12/21/2007 05:12 pm ET Updated May 25, 2011

Helping War's Most Vulnerable Victims

Zainab Salbi grew up in the shadow of a tyrant.

As the young daughter of Saddam Hussein's private pilot, she was constantly at the whim of a man who regularly ordered the murder and rape of his own citizens. Salbi was expected to attend his palace parties, dine with him, and even call him "uncle." Life was a constant struggle.

"He was like poison gas being leaked into our home," she explains in a sombre tone.

So at the age of 20, Salbi's mother arranged for her to flee to America. She escaped Iraq with $400 in her pocket, leaving everything behind to start her life "from zero."

Three years later, just as Salbi was settling in as a student in Virginia, she came across a television report of the now infamous "rape camps" set up by Serbian soldiers in Bosnia. Her heart sank as it reminded her of the women she knew still suffering under Saddam's brutal regime.

Distraught, Salbi took the $2000 set aside for her honeymoon--she had been married just months before--and found a way to help. She established Women for Women International, an organization designed to reach out to victims like the ones in Iraq and Bosnia.

She was driven by a simple mission: to give women in war-torn countries like hers the chance to rebuild their shattered lives.

"In the news we only hear about security problems," Salbi explains. "Not the economic reality of people."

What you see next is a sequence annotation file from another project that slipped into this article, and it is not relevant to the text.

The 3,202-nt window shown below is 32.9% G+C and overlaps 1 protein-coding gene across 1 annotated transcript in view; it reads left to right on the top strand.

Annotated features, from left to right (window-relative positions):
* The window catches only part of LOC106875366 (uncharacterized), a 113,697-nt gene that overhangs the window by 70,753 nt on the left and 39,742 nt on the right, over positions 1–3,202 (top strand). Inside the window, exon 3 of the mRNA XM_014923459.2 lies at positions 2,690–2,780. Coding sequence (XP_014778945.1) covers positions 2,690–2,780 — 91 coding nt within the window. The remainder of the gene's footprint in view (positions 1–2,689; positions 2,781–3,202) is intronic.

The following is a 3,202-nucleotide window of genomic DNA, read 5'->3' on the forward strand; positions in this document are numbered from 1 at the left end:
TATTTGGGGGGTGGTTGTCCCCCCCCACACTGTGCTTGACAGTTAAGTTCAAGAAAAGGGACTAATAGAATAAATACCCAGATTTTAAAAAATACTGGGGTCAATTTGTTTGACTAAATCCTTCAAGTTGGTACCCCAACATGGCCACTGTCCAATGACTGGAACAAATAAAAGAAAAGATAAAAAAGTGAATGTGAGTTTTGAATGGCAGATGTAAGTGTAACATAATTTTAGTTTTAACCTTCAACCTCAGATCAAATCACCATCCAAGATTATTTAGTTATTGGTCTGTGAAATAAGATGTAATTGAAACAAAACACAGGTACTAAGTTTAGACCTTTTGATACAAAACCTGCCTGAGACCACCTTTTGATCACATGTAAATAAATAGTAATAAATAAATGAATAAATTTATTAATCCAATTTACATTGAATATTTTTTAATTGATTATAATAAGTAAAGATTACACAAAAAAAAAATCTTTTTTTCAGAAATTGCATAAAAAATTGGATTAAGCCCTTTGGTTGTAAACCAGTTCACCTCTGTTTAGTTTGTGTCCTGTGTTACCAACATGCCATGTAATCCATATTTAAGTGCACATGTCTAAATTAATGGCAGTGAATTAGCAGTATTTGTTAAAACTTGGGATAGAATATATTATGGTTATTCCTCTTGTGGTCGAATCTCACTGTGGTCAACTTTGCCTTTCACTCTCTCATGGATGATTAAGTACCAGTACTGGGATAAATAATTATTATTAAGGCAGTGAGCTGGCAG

Females are often forced to bear the biggest economic brunt of war. With husbands caught up in fighting, they are cast as their family's sole provider. Without an education or job--rights commonly denied to them in male-dominated cultures--many fall into extreme poverty.

Others are even less fortunate and become the target of rape and sexual slavery, as was the case with thousands of women in Bosnia.

So Women for Women offers war-affected females a one-year rehabilitation program, complete with direct financial aid, human rights awareness training, job skills mentorship, and even micro-credit loans to help them start small businesses and become active members of their communities.

Since 1993, the organization has empowered more than 120,000 women in countries like Rwanda, Kosovo, Sudan and Afghanistan, through a unique sponsorship program that pairs women in countries like Canada with ones suffering the horrors of war.

"The most important factor of success is not abandoning them," Salbi says.

In Kosovo alone, where the population after a decade of war is nearly 70 per cent female, Women for Women has put more than 10,000 women through its holistic program.

This success has brought Salbi full circle. In 2003 her organization opened an office in Iraq--in her grandfather's old house--to help women in the chaos that has followed the U.S.-led invasion.

It's been a dangerous few years, with militants now targeting women who continue to hold down jobs, but Salbi remains resilient. Upwards of 2,000 Iraqis have received Women for Women training.

Despite this ongoing violence in Iraq, Salbi rejects the idea that more U.S. troops would be able to help ease the plight of women and other ordinary citizens.

"That's not the answer," she says adamantly.

Instead, she believes that only a concerted effort to rebuild civil society, from schools to hospitals, will win the trust of locals skeptical over the presence of foreigners on their land.

And that's exactly how she hopes to help her country.

"Most other organizations have pulled out because of the security situation," Salbi explains. "My greatest fight is not to close the office because, if it is closed, civil society in the country will be dealt yet another blow."